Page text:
FORT CALHOUN, Neb. — The Omaha Public Power District is reinstalling the plastic, water-filled dam that — until bursting — had kept Missouri River floodwaters away from the buildings that house its nuclear reactor.
After the Aqua Dam ruptured on June 26, water flowed around the Fort Calhoun Nuclear Station to a depth of more than 2 feet.
However, OPPD officials said, the water did not reach the reactor or other critical areas because additional barriers, including sandbags, were in place.
Mike Jones, a spokesman for the utility, said Wednesday that the Aqua Dam is expected to be in place by Saturday.
The utility has not experienced any significant difficulties in reinstalling the barrier, he said. If completed by Saturday, it will have been out of commission about two weeks.
When in place, the Aqua Dam gives employees room to walk around outside of the reactor buildings, making it easier to work.
The 16-foot-wide, 8-foot-tall Aqua Dam is made of an industrial plastic fabric and has been used in other parts of the United States and Canada to protect highways, businesses and homes, said Matthew Wennerholm, a salesman for Aqua Dam Inc.
Jones said the Aqua Dam ruptured after an employee driving a Bobcat loader brushed a wheel up against it. Employees have worked around the clock to protect the plant, and this accident took place at 1:25 a.m. on a Sunday.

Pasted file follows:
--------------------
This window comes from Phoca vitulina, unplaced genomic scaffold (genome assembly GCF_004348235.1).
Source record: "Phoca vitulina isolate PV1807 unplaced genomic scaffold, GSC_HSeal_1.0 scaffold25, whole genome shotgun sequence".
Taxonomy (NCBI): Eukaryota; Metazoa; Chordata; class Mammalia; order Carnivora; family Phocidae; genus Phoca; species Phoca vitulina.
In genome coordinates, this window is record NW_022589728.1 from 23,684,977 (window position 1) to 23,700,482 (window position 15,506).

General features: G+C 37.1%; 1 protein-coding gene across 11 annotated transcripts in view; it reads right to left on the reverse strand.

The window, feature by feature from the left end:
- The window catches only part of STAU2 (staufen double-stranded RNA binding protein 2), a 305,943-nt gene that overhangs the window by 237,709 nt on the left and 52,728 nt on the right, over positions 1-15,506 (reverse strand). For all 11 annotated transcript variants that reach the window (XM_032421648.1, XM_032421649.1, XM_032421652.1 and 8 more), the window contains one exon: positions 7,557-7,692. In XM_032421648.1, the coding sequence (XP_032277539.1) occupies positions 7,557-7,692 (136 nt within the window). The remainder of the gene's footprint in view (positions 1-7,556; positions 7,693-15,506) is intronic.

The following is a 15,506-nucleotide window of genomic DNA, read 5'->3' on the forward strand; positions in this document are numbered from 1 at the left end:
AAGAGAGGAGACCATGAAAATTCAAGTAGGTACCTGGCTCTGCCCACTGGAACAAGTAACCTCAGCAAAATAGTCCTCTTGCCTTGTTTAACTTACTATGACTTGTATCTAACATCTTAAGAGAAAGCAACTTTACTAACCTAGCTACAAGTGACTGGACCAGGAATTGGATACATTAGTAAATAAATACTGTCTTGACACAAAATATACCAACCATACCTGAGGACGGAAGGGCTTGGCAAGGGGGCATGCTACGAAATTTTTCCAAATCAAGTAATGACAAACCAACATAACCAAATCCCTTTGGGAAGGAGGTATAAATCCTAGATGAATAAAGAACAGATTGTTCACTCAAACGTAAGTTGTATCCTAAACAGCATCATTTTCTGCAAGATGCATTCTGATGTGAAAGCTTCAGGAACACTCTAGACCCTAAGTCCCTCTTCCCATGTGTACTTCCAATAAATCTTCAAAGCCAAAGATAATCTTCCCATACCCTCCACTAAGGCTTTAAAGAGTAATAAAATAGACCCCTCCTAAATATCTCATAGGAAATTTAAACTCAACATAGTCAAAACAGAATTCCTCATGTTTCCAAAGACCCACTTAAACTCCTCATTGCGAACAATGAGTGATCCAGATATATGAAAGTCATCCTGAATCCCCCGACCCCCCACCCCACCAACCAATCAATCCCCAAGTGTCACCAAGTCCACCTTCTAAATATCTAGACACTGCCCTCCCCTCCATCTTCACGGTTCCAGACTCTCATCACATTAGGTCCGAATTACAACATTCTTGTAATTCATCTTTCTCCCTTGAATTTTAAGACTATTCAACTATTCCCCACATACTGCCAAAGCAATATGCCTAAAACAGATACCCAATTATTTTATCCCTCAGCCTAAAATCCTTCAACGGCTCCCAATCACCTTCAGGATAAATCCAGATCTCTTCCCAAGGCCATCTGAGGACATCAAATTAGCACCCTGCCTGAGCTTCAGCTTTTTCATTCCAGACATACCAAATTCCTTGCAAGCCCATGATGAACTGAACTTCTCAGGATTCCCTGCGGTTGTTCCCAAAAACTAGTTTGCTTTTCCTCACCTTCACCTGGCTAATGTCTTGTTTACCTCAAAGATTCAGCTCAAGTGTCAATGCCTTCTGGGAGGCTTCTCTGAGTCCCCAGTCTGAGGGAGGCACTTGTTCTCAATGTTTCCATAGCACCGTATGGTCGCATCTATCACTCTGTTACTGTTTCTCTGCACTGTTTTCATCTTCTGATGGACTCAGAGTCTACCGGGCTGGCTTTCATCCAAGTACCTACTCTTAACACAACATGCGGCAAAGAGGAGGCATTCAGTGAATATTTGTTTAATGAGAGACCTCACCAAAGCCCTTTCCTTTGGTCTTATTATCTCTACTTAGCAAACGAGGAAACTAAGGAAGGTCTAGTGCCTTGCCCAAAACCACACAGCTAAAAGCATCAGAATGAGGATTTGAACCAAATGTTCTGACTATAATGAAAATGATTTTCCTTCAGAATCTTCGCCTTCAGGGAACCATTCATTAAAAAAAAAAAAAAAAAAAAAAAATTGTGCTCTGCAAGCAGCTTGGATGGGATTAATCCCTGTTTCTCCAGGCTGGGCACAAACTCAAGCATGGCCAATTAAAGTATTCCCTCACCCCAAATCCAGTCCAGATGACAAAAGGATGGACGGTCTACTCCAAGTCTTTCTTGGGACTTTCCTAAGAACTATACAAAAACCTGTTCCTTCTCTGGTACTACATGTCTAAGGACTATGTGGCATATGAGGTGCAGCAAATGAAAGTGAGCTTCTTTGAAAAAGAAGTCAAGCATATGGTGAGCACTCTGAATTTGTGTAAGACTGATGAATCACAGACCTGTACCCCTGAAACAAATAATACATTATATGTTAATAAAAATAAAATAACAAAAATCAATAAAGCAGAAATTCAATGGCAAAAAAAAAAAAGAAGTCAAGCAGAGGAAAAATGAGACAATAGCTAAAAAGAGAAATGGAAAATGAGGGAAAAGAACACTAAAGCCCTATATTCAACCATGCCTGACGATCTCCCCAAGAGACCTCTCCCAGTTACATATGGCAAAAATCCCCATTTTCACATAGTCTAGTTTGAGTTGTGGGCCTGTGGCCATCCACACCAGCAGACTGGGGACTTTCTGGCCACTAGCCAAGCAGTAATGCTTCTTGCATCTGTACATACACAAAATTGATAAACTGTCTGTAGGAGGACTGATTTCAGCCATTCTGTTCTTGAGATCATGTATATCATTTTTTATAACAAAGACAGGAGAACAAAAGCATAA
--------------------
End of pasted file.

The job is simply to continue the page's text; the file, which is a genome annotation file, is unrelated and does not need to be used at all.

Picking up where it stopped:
The Fort Calhoun reactor, located about 20 miles north of Omaha, had been shut down for maintenance in early April and has remained idle because of the flooding.
Both OPPD and the Nuclear Regulatory Commission say loss of the Aqua Dam has not affected the safety of nuclear materials at the plant.
OPPD disconnected the plant from the nation's electrical grid for about 12 hours on June 26, the day of the rupture, because water also leaked through barriers protecting the plant's tranformers. During that time, nuclear safety equipment was powered by backup diesel generators.
After pumping water away from the transformers and verifying that they weren't damaged, OPPD reconnected to the electrical grid that same day.
Gregory Jaczko, Nuclear Regulatory Commission chairman, said during a recent visit to Omaha that he wasn't surprised by the Aqua Dam's failure. Because the barrier is not part of the NRC's required protections for nuclear plants, its durability hadn't been vetted by the agency, he said.
Today, OPPD said, the Missouri River level at Fort Calhoun was at 1,006 feet above sea level.
The Army Corps of Engineers has forecast that the river could reasonably be expected to crest at 1,008 feet above sea level at Fort Calhoun this summer.
The Aqua Dam would be considered protective to 1,010 feet, Jones said. Federally mandated protections are in place to keep the plant safe to 1,014 feet, and additional backup systems should kick into gear should water get higher, OPPD and NRC officials say.
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